Western Australia, a state of Australia covering an area half the size of Europe – of more than 2.5 million square kilometres – will see its workers return to their offices, factories and mining jobs on Monday with schools having returned at the beginning of their second term.
Western Australia, which has a population of 2.6 million people and branded is as Australia’s sunniest capital city, has one person in hospital from the novel coronavirus, COVID-19. Western Australia has recorded 557 cases of COVID-19, five of which remain active. The state is the size of Belgium, France, Ireland, Luxembourg, Monaco, the Netherlands and the UK combined. The UK alone has had more than 243,000 confirmed cases of infection, Belgium more than 52,000 and the Netherlands almost 44,000.
So what did Western Australia do that many countries and states around the world failed to?
Western Australia Premier Mark McGowan imposed 10 borders within the state as well as blocking all access into and out of the state. He is now reducing the internal borders to four to allow the population greater movement but no-one is allowed to enter Western Australia. McGowan has doubled the number of people allowed at non-work gatherings — more than any other state in Australia.
This is our WA COVID-19 update for Sunday, 17 May 2020.
— Mark McGowan (@MarkMcGowanMP) May 17, 2020
“Western Australians are encouraged to return to work, unless they are unwell or vulnerable,” said the Western Australia Government in a statement.
Many WA businesses are getting ready to reopen tomorrow – which is great news for all of us who are ready for one of these. pic.twitter.com/4ClYqD6Dh7
— Mark McGowan (@MarkMcGowanMP) May 17, 2020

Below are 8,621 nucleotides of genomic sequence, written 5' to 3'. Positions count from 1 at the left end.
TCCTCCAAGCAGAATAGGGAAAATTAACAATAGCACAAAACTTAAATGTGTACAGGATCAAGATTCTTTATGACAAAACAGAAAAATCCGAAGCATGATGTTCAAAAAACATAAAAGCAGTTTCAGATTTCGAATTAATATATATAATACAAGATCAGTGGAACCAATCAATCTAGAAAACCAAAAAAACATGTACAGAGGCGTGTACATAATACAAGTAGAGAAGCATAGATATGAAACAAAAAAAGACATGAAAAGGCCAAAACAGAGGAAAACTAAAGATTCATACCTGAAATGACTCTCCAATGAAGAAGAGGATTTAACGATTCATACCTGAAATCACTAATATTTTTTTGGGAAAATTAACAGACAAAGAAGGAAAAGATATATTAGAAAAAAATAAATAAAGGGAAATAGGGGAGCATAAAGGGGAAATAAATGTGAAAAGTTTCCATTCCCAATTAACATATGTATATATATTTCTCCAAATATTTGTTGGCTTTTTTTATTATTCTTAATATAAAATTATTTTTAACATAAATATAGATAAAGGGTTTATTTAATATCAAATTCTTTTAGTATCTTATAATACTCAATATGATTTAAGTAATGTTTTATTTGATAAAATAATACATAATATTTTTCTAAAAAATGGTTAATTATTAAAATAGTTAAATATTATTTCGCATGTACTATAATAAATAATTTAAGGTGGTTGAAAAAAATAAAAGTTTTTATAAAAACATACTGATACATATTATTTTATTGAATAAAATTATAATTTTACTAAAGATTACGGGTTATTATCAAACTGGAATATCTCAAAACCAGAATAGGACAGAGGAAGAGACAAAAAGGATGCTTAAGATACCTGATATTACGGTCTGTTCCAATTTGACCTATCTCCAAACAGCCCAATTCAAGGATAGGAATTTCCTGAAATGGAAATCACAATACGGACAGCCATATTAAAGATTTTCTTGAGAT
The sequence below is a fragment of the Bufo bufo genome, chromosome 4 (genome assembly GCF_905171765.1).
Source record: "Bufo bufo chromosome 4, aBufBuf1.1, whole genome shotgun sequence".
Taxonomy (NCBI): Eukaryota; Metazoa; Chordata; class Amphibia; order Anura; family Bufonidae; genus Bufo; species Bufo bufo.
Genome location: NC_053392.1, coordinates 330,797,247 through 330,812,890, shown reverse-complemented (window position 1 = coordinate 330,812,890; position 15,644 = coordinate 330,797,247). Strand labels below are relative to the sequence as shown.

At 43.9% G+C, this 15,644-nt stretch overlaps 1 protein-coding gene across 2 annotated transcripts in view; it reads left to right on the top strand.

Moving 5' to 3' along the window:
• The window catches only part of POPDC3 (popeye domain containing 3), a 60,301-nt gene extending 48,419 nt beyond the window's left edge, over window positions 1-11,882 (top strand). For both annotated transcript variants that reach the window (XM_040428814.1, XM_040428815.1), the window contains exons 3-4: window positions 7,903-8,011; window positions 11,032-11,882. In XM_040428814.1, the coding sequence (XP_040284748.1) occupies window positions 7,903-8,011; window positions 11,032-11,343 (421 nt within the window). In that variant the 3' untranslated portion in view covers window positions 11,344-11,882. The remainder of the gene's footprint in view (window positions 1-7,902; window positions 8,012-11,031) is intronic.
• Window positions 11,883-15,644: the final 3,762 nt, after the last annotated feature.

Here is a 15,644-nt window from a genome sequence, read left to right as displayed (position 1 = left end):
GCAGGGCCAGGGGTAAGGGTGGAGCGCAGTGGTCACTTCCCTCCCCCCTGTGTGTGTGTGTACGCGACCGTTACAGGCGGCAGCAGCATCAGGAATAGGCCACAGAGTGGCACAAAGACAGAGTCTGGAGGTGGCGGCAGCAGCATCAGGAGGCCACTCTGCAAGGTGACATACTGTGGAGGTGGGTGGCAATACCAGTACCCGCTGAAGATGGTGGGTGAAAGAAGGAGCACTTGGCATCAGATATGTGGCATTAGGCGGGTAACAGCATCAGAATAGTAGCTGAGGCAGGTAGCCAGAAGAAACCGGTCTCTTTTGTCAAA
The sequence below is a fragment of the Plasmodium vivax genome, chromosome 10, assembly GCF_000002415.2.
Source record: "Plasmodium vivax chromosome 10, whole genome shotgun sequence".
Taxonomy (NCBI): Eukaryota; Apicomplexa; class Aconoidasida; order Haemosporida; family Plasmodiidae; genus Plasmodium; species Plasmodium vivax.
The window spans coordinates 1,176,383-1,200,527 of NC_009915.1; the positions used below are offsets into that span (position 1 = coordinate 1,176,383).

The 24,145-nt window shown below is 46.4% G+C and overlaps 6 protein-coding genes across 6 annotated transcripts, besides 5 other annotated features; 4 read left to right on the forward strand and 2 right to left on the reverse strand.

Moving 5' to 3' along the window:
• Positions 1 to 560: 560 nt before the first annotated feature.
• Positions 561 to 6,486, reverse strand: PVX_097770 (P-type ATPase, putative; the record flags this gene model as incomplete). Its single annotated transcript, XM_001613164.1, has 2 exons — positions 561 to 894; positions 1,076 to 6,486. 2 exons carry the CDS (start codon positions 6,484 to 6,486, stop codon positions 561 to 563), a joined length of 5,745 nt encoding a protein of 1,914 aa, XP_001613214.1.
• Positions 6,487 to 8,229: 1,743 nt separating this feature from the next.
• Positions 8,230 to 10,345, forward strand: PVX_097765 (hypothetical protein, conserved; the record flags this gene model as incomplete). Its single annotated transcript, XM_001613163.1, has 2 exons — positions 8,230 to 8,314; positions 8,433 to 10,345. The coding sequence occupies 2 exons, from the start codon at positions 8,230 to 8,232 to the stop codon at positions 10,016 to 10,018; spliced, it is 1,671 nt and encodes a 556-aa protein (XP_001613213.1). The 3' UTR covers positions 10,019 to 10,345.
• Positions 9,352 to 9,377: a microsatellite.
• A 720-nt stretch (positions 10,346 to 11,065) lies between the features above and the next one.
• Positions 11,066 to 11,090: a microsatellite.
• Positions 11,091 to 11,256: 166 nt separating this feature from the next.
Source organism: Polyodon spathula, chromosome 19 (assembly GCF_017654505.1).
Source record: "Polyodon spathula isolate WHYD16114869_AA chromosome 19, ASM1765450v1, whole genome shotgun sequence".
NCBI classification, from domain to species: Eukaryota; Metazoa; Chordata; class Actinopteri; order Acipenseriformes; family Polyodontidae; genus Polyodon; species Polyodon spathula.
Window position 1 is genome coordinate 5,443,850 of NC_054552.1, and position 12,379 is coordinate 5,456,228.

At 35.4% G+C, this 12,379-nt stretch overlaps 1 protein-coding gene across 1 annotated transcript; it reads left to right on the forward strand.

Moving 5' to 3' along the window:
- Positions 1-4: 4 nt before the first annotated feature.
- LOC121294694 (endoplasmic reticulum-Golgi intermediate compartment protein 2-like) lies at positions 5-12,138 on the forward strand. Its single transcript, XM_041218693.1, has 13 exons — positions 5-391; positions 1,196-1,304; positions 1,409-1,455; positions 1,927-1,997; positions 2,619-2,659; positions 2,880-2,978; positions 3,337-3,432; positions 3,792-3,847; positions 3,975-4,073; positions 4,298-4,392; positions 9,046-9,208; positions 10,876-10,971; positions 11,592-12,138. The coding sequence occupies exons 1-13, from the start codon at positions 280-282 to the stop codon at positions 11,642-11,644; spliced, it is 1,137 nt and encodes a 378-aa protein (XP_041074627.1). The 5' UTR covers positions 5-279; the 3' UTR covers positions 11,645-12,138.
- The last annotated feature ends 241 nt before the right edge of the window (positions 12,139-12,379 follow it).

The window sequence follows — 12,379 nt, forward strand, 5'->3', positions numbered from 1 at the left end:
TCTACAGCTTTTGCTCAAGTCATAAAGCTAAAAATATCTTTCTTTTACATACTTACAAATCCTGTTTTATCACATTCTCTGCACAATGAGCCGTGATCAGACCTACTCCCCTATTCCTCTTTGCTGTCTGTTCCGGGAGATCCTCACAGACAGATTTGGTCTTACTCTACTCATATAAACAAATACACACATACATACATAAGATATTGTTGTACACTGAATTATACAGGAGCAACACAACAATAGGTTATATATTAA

Businesses that can reopen include:
- cafés and restaurants with meal service, including within pubs, bars, clubs, hotels and the casino
- outdoor or indoor fitness classes with minimal shared equipment, such as yoga, Pilates, boot camp, gymnastics and dance
- public pools (1 indoor and 1 outdoor) with strict rules
- non-contact community sport
- places of worship, community facilities and libraries
- weddings and funerals (up to 30 attendees outside)
Western Australia has instigated a rigorous testing program, testing throughout the community including those who show few or no symptoms in order to determine whether positive cases are going undetected. The Western Australia Government is partnering with Telethon Kids Institute to learn more about undetected COVID-19 infection among school students and staff without symptoms. A total of 65,698 tests have been taken with more than 1,000 a day.
All businesses opening on Monday are required to mitigate the risks of COVID-19 and complete and display a COVID Safety Plan Certificate in a visible location on the premises.
A number of businesses have indicated they will not return all their employees on Monday, while some are examining how they will implement social distancing rules in shared spaces.
Safety Australia Group managing director Robert Keft said he was advising his clients to transition their employees back over weeks or months, rather than adopting an immediate return for everyone.
“One of the threats we have from a work health and safety perspective is that employers will be, I think, anxious to get back to operating as normal,” he told ABC.
Accountancy firm Grant Thornton is of the view there was no need to rush back to the office on Monday.
“What we’ve found is that during the past seven weeks we’ve had over 90% of our people working efficiently and effectively on a remote basis, and we’ve been able to deliver and meet our client expectations over that period,” said Grant Thornton’s Perth partner David Hodgson.
“The corner piece to when we will come back is really the mental and physical wellbeing of our people, and we’ll make decisions as we go.
“As a national organisation, we’re coming up with a set of guiding principles which will allow the states a progressive basis to come back when they feel it’s appropriate to do so.”
McGovern realises that stance is not the norm.
“I know there is pent-up demand and lots of local customers willing to get out there and support their local businesses, and from tomorrow people can,” he said from the Pink Duck Beach Bar & Bistro at Rockingham, south of the capital city Perth.
“From tomorrow, one of the best things we can do is support each other through this pandemic and return to our favourite local cafe or restaurant, and resume our sport and recreation as well, and help get businesses back to work and back into operations,” Mr McGowan said.